I know I know, everyone says to ignore DYS425 being null as it is prone to mutating to a null value. But those whom have said that to me, clearly are not seeing the evidence like I am seeing it.
    To me this can not be a mere coincidence that starting with H-PH4549, every SNP downstream of H-PH4549 also carries DYS425=0 null, and to date, no other SNP with in the H tree is found carrying DYS425 as a null mutation, this null mutation appears to be specific to this specific branch of the H tree, and to me that has to have meaning. This new evidence seemingly seems to be suggesting that since the birth of H-PH4549, every SNP born downstream of H-PH4549 also carry this null mutation, which to me seems to highly suggest we are potentially looking at a very old single paternal lineage.

    What I did not explain in the first post, is that the H-PH4549 participant is Pakistani. The participants in the SNP's directly downstream, are all of Romani ancestry.

    H-PH4549, carries DYS 425=0 null ( Pakistan )

    Downstream SNP's of H-PH4549:

    H-BY68126, carries DYS 425=0 null ( Pakistan )

    H-PH124, carries DYS 425=0 null ( Romani )
    H-BY153075, carries DYS 425=0 null ( Romani )
    H-BY224203, carries DYS 425 = 0 null ( Romani )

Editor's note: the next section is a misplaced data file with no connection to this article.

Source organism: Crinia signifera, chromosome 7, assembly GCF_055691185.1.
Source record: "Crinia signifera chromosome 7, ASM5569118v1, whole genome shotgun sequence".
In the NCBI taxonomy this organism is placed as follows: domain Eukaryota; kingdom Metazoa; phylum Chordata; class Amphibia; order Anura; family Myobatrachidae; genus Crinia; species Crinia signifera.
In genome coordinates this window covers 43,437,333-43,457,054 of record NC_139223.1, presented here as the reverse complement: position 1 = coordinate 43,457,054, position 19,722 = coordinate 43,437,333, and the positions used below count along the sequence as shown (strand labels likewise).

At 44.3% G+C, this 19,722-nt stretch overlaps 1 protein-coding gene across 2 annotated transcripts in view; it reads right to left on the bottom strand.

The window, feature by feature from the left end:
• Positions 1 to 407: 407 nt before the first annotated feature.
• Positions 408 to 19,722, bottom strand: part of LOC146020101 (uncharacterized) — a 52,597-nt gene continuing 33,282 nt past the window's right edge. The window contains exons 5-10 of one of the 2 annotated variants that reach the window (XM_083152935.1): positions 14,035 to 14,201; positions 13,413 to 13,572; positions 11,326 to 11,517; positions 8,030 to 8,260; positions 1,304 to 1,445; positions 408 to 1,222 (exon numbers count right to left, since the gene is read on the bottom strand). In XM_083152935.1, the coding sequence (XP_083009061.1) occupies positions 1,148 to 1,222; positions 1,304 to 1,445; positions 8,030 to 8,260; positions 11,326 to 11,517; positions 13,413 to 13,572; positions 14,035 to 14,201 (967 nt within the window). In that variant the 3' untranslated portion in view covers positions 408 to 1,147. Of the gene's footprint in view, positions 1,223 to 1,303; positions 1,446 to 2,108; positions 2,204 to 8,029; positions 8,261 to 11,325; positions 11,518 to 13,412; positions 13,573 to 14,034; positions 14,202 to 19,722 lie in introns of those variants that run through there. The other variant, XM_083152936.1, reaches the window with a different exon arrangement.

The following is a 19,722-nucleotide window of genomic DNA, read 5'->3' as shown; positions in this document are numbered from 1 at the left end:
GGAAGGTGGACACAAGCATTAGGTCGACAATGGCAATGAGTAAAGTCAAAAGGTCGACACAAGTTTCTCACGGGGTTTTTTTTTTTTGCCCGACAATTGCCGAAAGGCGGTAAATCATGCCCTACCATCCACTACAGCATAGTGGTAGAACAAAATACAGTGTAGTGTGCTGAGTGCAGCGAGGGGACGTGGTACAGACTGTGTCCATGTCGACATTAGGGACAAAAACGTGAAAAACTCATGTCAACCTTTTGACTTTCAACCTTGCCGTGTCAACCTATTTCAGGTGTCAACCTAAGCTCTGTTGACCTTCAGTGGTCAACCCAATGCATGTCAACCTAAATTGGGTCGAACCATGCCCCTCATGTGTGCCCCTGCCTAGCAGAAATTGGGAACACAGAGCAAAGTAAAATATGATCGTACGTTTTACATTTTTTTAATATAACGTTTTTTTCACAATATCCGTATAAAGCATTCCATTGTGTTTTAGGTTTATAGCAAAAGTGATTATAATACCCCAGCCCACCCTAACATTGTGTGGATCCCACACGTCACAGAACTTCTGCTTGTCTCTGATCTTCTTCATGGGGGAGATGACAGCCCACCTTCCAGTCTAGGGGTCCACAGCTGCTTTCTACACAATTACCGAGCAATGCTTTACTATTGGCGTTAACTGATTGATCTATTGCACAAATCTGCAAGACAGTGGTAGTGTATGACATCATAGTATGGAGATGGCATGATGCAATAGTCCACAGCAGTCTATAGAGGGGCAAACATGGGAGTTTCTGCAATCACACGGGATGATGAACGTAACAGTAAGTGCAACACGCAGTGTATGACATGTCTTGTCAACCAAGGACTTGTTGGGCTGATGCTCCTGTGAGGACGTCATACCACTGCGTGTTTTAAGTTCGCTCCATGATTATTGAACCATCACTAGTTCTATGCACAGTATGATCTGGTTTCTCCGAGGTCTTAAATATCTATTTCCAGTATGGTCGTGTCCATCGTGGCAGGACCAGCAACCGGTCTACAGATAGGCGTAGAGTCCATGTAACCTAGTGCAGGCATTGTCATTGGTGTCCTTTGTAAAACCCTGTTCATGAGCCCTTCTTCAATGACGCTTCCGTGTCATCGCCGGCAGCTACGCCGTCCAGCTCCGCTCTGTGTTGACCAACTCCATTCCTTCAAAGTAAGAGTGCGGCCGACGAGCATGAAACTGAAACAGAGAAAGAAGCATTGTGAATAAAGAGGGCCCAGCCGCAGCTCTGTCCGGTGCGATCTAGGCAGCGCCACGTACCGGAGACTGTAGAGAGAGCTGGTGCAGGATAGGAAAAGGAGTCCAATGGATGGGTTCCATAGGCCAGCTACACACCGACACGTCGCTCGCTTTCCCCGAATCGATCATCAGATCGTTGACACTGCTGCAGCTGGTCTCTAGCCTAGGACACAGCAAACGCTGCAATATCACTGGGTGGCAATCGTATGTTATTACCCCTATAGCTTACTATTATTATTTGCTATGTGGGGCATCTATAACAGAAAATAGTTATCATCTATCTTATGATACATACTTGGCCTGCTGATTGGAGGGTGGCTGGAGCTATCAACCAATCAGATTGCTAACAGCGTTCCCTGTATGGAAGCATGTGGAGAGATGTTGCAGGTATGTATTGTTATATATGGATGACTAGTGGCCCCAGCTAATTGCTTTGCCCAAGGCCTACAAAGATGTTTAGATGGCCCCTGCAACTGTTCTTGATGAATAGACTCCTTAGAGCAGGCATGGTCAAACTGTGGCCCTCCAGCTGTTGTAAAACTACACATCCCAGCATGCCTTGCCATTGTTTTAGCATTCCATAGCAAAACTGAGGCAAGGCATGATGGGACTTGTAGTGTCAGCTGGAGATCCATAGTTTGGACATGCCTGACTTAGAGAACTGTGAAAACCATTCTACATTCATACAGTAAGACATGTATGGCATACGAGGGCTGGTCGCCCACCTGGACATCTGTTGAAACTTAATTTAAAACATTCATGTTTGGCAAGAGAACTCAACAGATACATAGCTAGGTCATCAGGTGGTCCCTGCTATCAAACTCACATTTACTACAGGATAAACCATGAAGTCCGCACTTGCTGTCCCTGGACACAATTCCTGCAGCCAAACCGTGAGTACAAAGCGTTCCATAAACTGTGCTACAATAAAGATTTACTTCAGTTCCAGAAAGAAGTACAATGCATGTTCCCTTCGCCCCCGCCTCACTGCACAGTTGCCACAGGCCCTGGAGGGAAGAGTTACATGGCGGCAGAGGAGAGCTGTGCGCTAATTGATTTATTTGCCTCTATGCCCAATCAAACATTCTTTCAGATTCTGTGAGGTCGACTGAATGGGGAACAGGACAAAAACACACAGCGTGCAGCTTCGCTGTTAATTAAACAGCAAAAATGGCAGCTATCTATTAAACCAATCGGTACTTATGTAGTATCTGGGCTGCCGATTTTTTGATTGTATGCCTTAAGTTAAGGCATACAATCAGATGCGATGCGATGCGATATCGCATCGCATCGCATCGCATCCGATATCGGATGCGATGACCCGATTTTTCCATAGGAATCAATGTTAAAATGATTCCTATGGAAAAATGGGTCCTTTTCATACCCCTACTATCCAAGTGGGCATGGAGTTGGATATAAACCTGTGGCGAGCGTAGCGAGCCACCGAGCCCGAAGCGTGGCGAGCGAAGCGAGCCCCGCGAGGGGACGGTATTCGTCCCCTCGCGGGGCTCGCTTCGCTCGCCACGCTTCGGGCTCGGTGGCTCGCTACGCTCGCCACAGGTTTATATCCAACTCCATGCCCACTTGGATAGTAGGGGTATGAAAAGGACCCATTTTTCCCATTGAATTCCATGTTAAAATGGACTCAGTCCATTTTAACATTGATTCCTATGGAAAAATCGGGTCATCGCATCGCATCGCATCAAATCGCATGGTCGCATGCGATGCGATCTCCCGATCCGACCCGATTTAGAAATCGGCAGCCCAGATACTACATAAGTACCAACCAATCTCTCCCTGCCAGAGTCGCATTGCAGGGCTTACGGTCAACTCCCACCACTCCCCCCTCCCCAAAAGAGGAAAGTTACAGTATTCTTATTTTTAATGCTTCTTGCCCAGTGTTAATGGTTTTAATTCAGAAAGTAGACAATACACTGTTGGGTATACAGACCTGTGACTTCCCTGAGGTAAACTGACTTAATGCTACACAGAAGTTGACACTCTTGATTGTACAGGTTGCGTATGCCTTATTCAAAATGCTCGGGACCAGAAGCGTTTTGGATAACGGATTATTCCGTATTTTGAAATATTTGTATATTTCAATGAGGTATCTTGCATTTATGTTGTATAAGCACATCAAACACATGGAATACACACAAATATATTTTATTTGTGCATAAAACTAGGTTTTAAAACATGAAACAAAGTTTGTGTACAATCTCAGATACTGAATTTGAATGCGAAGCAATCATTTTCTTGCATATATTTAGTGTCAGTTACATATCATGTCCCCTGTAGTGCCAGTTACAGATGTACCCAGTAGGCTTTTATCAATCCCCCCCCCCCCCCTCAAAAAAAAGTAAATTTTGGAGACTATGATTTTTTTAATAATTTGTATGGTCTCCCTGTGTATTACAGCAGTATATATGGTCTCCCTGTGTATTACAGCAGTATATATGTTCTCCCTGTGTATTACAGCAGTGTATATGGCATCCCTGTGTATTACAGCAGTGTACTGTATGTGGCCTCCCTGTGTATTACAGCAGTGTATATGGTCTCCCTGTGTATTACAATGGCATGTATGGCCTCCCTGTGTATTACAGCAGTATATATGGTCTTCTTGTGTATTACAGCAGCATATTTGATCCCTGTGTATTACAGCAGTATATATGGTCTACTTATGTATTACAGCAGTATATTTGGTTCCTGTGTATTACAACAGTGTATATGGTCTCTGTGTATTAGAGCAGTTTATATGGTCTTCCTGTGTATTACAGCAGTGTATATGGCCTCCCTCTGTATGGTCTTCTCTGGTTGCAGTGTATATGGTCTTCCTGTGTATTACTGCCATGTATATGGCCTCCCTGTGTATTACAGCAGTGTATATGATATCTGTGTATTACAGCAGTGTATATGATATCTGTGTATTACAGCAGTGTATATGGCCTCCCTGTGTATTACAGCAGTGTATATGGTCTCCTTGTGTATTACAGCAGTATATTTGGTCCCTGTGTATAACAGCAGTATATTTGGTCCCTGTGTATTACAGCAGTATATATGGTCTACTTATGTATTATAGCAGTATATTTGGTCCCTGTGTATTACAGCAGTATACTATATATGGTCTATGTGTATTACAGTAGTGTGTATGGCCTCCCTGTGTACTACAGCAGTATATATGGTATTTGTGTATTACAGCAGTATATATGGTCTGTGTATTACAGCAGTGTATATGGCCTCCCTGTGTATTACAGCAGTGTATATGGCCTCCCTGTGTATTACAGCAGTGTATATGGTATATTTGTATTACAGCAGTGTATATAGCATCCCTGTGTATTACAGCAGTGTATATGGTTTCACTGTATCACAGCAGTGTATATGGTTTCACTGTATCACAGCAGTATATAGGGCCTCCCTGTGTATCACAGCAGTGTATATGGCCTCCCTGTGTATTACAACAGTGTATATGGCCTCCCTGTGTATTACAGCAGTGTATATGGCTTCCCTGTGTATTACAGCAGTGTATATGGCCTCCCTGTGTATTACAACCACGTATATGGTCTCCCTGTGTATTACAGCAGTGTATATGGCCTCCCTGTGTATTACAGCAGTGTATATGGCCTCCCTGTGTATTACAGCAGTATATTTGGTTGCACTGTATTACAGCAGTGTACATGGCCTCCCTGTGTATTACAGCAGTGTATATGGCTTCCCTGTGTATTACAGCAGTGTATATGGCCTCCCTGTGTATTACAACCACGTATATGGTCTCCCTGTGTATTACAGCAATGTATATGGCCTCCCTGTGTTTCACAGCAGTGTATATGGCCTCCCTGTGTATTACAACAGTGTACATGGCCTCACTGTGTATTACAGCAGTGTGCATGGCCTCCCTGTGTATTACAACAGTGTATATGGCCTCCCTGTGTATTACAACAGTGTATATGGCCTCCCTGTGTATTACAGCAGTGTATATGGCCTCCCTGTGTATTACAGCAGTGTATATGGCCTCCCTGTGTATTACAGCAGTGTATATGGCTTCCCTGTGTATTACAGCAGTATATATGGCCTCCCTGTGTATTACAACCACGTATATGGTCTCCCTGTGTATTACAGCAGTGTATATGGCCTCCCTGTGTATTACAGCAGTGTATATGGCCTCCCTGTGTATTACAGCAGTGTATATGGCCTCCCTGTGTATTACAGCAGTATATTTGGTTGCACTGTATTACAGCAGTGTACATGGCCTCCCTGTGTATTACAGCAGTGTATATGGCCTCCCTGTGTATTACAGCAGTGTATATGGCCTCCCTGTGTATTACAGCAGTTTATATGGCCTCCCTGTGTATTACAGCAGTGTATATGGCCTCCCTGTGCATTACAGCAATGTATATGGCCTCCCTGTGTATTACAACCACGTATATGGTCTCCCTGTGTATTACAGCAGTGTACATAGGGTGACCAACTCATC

H-FT26956, carries DYS 425=0 null ( Romani )
    H-PH2261, carries DYS 425=0 null ( Romani )

    See there is already a pattern going on here, and that genetic pattern involves Romani Y DNA / SNP participants. It would be unfair to then say DYS 425 being null value has no real meaning, when there is a clear pattern going on here. To date, of the Romani Y DNA participants Y DNA tested to the 67 marker level, 100% carry DYS425 as a null value, and that there in of itself is a pattern in the evidence.

    Just because an SNP mutates, does not mean our STR's are resetting, and if there are any null mutations in the parent SNP generation, that null mutation then MUST be passed down to the next generation, even if the next generation has had an SNP mutation to a newly identified SNP downstream of the parent SNP, in this case the parent SNP appears to be H-PH4549 whom carries DYS425=0 null and every SNP born downstream of H-PH4549 all appear to carry the exact same null mutation.

    I have looked at the Y DNA / SNP participants whom are upstream of H-PH4549, and they do not carry DYS425 as a null mutation.